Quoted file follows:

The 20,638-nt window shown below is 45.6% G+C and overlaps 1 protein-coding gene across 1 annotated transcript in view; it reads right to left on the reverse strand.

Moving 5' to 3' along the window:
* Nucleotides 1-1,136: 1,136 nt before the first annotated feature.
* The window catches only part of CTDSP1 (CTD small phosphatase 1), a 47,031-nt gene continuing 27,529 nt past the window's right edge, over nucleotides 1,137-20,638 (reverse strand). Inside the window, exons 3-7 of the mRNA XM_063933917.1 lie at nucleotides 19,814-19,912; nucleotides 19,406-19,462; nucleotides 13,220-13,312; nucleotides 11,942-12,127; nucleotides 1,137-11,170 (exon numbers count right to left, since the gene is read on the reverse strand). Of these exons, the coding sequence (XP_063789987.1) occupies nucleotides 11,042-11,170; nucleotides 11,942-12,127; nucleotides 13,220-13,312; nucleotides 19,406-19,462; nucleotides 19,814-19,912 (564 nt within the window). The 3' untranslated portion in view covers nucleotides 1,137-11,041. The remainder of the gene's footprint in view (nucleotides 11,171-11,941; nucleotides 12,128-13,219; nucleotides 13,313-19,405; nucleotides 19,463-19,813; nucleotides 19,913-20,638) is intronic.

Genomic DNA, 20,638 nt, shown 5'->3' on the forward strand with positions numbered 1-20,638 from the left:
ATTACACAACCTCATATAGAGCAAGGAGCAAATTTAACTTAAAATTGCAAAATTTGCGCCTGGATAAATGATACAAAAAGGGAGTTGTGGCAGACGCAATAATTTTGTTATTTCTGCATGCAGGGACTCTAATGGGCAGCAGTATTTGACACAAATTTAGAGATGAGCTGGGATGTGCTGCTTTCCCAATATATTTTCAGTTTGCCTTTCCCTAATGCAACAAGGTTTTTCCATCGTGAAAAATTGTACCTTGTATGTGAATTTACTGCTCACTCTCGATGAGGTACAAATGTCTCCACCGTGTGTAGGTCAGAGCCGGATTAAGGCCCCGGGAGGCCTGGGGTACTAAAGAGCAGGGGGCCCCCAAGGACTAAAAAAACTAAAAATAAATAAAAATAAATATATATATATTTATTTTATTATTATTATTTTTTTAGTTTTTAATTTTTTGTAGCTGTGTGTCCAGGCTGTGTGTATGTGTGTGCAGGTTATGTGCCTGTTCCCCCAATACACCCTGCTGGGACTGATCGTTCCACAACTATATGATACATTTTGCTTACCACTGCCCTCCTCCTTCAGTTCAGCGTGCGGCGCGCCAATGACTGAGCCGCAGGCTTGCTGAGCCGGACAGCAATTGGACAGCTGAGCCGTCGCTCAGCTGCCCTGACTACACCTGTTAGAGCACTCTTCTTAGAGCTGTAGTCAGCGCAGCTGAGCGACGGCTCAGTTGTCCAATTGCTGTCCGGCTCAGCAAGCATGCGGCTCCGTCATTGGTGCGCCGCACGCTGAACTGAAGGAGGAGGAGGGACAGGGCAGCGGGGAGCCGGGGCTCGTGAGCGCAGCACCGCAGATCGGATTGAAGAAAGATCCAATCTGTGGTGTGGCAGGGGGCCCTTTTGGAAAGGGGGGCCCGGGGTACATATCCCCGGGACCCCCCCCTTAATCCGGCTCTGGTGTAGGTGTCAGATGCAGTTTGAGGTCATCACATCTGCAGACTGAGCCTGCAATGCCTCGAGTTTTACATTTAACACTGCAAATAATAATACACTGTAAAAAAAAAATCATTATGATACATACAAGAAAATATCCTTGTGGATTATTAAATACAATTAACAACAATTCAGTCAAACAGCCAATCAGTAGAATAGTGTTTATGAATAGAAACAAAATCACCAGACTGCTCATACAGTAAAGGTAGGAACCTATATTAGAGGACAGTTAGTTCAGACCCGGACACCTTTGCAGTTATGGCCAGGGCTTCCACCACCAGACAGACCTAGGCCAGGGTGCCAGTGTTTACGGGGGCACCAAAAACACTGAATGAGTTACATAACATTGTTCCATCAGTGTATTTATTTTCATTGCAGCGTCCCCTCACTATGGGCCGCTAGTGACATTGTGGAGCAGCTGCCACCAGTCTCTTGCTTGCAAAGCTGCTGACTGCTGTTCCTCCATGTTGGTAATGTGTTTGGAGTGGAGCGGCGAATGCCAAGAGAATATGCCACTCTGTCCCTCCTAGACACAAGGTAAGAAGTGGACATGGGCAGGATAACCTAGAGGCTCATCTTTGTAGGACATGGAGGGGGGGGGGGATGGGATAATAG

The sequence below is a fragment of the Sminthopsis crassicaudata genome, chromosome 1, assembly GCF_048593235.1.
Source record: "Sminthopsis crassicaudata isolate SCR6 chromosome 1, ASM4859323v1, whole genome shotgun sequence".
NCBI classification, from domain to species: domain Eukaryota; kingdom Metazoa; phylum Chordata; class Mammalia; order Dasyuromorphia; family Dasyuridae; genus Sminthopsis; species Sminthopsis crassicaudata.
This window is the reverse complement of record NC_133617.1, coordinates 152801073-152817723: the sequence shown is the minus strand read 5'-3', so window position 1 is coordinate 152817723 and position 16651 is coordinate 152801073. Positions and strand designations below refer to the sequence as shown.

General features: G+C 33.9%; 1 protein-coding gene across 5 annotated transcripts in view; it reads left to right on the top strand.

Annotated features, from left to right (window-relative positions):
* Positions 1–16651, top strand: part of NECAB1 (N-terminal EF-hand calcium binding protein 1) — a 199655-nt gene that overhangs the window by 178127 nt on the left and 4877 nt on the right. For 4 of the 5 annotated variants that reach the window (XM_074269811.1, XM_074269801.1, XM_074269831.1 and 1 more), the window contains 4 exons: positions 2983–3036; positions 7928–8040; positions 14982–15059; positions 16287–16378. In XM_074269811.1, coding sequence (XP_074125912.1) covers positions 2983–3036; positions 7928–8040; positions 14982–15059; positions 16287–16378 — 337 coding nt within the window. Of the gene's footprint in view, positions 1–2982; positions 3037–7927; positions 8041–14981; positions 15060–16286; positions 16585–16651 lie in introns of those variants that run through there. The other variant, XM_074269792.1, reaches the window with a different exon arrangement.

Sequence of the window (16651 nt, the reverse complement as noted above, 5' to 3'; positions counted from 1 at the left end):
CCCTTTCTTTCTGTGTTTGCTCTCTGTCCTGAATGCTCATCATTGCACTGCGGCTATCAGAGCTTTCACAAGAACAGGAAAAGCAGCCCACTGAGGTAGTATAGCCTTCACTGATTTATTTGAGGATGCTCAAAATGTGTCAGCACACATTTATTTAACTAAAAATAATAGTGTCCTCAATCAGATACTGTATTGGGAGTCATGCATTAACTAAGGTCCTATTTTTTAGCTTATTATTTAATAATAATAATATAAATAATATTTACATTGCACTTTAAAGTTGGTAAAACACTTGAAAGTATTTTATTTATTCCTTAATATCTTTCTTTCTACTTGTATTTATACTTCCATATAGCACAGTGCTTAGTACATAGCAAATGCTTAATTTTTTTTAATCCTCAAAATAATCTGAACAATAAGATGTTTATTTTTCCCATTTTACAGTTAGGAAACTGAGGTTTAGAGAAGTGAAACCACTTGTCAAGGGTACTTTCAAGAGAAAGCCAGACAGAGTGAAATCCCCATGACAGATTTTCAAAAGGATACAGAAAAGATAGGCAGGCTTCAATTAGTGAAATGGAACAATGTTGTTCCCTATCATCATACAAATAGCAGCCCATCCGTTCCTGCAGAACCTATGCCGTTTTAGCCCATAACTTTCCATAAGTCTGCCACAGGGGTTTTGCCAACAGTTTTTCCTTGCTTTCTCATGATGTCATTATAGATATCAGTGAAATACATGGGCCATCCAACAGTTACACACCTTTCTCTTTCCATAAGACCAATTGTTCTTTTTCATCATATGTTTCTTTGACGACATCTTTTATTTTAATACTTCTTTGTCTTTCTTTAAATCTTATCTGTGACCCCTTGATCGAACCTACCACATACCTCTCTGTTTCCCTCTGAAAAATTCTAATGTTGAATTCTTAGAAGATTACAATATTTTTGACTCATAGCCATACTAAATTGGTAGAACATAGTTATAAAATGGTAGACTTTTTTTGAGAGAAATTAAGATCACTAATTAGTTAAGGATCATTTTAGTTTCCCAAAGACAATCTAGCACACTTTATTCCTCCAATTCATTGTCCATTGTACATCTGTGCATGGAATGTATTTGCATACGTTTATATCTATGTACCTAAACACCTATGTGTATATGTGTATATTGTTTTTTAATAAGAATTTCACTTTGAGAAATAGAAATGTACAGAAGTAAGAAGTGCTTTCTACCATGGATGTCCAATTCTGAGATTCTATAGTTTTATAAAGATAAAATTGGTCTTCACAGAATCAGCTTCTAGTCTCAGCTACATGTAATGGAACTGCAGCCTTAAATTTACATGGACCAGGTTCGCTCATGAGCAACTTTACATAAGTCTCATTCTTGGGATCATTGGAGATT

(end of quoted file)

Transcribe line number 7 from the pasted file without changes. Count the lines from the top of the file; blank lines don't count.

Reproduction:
The sequence below is a fragment of the Sminthopsis crassicaudata genome, chromosome 1, assembly GCF_048593235.1.